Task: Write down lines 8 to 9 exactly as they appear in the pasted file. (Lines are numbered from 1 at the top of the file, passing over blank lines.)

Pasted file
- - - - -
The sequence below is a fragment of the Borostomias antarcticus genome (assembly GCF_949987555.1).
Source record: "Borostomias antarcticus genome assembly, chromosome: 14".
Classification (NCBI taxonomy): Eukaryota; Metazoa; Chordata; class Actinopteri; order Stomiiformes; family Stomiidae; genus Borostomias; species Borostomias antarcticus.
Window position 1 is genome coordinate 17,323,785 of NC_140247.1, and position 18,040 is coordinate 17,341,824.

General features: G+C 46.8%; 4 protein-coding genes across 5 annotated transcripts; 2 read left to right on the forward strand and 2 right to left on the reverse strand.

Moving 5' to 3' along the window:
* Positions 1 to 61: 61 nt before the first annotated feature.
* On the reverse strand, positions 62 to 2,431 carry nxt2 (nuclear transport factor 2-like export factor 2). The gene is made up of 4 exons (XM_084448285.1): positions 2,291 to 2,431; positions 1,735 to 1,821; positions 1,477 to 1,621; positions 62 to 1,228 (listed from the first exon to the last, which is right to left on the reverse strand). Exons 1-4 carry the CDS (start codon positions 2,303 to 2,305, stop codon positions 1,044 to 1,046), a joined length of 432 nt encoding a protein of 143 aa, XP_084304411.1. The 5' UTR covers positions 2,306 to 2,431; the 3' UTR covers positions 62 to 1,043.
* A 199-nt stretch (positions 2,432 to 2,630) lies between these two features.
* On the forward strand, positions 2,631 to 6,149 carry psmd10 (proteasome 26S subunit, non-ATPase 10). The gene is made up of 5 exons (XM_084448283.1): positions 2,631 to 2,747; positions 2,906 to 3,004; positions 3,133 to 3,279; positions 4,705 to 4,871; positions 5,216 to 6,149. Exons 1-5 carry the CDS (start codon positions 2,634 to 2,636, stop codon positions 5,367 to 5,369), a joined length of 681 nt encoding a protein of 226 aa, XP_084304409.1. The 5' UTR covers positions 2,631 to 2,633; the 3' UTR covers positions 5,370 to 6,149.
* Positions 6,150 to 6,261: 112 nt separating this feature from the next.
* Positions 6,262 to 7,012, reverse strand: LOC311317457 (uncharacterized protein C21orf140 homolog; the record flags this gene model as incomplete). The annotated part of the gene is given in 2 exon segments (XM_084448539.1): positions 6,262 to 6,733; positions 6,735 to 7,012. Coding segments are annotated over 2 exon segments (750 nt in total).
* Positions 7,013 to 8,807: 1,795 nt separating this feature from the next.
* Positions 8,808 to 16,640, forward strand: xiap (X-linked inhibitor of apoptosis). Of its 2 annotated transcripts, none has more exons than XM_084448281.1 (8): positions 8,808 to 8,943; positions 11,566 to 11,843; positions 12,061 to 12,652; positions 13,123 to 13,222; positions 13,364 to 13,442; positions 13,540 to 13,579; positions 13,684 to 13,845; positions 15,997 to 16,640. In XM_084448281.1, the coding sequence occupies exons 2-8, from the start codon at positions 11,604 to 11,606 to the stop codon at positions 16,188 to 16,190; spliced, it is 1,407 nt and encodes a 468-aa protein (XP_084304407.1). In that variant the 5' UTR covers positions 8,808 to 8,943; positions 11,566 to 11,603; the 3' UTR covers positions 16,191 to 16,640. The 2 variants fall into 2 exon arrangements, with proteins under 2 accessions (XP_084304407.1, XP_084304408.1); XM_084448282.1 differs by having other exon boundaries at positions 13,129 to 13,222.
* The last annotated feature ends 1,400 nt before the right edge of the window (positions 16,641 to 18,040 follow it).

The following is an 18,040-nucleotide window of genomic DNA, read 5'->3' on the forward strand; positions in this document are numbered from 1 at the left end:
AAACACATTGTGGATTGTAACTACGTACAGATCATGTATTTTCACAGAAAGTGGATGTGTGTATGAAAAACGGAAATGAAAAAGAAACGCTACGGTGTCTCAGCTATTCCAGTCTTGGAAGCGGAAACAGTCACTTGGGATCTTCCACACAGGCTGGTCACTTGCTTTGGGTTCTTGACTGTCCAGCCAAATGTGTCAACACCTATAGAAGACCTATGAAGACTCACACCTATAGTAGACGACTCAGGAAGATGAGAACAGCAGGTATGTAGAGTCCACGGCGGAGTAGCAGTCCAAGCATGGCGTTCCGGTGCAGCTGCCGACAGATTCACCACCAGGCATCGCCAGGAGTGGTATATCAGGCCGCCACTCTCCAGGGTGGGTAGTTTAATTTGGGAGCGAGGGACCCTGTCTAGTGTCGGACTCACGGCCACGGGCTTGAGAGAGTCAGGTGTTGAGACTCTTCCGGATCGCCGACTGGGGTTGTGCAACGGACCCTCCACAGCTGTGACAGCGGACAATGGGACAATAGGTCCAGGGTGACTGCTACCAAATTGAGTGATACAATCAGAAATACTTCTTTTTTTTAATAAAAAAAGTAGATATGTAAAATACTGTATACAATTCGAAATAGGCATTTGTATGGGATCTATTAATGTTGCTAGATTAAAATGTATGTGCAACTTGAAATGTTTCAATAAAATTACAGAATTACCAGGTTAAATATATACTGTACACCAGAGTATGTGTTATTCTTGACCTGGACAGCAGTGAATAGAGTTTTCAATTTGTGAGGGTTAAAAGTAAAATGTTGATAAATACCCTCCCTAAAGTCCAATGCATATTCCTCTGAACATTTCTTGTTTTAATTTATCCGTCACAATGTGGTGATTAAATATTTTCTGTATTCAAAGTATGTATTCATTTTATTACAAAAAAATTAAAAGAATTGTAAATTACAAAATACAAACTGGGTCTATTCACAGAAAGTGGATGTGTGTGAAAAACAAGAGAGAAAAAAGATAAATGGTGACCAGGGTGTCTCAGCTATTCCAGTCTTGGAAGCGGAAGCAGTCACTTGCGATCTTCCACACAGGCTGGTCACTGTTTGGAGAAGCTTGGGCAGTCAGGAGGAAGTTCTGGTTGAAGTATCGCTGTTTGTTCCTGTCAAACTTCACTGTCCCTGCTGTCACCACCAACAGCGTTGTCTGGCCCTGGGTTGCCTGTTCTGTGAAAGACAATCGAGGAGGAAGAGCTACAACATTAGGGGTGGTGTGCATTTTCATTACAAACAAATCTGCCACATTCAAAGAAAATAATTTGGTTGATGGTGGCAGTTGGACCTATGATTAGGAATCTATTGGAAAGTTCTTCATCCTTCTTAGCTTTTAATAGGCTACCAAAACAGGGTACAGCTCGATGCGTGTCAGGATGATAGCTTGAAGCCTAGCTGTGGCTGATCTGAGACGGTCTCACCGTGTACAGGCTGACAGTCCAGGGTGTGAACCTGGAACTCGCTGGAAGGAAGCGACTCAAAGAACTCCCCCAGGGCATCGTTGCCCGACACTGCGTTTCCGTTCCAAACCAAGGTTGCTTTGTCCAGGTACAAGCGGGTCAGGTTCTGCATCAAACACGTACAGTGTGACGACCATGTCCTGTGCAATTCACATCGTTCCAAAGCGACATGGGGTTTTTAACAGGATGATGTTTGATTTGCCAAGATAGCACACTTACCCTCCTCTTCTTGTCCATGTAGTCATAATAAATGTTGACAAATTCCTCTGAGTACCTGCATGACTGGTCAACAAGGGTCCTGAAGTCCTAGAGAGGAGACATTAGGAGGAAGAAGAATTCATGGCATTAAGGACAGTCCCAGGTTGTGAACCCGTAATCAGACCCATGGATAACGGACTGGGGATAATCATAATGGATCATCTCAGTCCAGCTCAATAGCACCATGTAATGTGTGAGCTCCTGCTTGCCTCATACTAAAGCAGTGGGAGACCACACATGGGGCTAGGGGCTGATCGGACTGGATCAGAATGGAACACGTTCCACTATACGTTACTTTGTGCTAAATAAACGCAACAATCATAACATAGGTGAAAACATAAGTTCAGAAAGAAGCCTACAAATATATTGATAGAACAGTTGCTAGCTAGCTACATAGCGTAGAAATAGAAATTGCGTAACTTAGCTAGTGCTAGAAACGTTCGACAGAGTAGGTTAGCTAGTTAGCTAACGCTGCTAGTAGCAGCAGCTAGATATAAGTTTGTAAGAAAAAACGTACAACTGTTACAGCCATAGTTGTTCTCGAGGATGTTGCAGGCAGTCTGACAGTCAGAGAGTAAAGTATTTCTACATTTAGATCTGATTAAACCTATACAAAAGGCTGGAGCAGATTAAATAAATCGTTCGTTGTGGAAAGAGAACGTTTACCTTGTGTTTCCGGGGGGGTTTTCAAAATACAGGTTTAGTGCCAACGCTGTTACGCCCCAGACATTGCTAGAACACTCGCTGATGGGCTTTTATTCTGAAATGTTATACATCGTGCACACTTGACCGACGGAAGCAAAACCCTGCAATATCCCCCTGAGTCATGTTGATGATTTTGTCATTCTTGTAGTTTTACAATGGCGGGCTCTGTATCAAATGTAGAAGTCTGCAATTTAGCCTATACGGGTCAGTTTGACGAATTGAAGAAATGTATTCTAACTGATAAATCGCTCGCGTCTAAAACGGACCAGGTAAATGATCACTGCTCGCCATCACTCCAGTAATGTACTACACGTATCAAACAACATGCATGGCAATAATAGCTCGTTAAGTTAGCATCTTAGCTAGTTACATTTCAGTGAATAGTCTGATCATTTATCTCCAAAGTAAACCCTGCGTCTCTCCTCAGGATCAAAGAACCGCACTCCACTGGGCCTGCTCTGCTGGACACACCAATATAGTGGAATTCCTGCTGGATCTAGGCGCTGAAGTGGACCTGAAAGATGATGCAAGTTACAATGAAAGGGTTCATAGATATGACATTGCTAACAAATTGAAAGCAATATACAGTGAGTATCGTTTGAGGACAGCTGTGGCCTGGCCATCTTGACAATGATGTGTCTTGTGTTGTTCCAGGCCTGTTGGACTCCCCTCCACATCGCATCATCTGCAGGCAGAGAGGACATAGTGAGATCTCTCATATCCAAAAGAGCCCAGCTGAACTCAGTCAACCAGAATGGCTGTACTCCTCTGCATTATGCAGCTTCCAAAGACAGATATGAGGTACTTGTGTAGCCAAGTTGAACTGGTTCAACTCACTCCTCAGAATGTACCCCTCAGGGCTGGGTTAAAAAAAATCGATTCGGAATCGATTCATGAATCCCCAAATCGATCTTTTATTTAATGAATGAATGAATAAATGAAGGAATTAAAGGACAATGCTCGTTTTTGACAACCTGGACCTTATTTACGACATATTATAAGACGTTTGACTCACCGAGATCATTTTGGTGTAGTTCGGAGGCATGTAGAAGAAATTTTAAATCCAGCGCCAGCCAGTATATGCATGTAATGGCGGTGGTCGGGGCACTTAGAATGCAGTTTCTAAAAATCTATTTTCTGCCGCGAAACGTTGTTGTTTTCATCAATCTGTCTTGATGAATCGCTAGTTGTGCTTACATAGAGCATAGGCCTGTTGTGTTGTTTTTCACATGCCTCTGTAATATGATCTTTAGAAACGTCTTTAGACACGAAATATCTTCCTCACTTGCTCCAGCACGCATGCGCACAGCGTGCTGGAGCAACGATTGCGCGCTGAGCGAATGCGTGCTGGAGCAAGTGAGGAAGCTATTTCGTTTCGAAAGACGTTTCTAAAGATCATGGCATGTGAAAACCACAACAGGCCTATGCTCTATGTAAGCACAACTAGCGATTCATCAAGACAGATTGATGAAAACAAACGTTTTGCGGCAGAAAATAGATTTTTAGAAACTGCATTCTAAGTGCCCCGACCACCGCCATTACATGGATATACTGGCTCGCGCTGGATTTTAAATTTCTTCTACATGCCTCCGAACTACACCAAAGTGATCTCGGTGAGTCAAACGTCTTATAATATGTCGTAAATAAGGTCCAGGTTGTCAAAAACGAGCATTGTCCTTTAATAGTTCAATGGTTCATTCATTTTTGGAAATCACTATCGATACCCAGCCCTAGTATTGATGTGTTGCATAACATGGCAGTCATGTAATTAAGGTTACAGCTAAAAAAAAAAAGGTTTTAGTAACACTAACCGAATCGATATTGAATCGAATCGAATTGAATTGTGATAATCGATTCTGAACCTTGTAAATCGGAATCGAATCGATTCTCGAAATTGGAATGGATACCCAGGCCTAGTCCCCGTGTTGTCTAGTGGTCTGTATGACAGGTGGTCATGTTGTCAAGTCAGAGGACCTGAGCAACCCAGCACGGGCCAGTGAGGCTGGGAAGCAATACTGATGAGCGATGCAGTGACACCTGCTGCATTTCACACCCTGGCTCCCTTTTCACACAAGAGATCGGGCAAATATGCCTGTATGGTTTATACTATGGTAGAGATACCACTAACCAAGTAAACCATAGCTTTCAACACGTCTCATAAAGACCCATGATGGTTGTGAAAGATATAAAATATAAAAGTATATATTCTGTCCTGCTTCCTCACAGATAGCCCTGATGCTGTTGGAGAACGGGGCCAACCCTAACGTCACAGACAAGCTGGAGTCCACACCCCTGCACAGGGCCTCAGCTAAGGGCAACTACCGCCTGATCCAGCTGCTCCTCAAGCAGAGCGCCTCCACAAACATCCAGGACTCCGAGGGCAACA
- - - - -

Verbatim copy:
* On the reverse strand, positions 62 to 2,431 carry nxt2 (nuclear transport factor 2-like export factor 2). The gene is made up of 4 exons (XM_084448285.1): positions 2,291 to 2,431; positions 1,735 to 1,821; positions 1,477 to 1,621; positions 62 to 1,228 (listed from the first exon to the last, which is right to left on the reverse strand). Exons 1-4 carry the CDS (start codon positions 2,303 to 2,305, stop codon positions 1,044 to 1,046), a joined length of 432 nt encoding a protein of 143 aa, XP_084304411.1. The 5' UTR covers positions 2,306 to 2,431; the 3' UTR covers positions 62 to 1,043.
* A 199-nt stretch (positions 2,432 to 2,630) lies between these two features.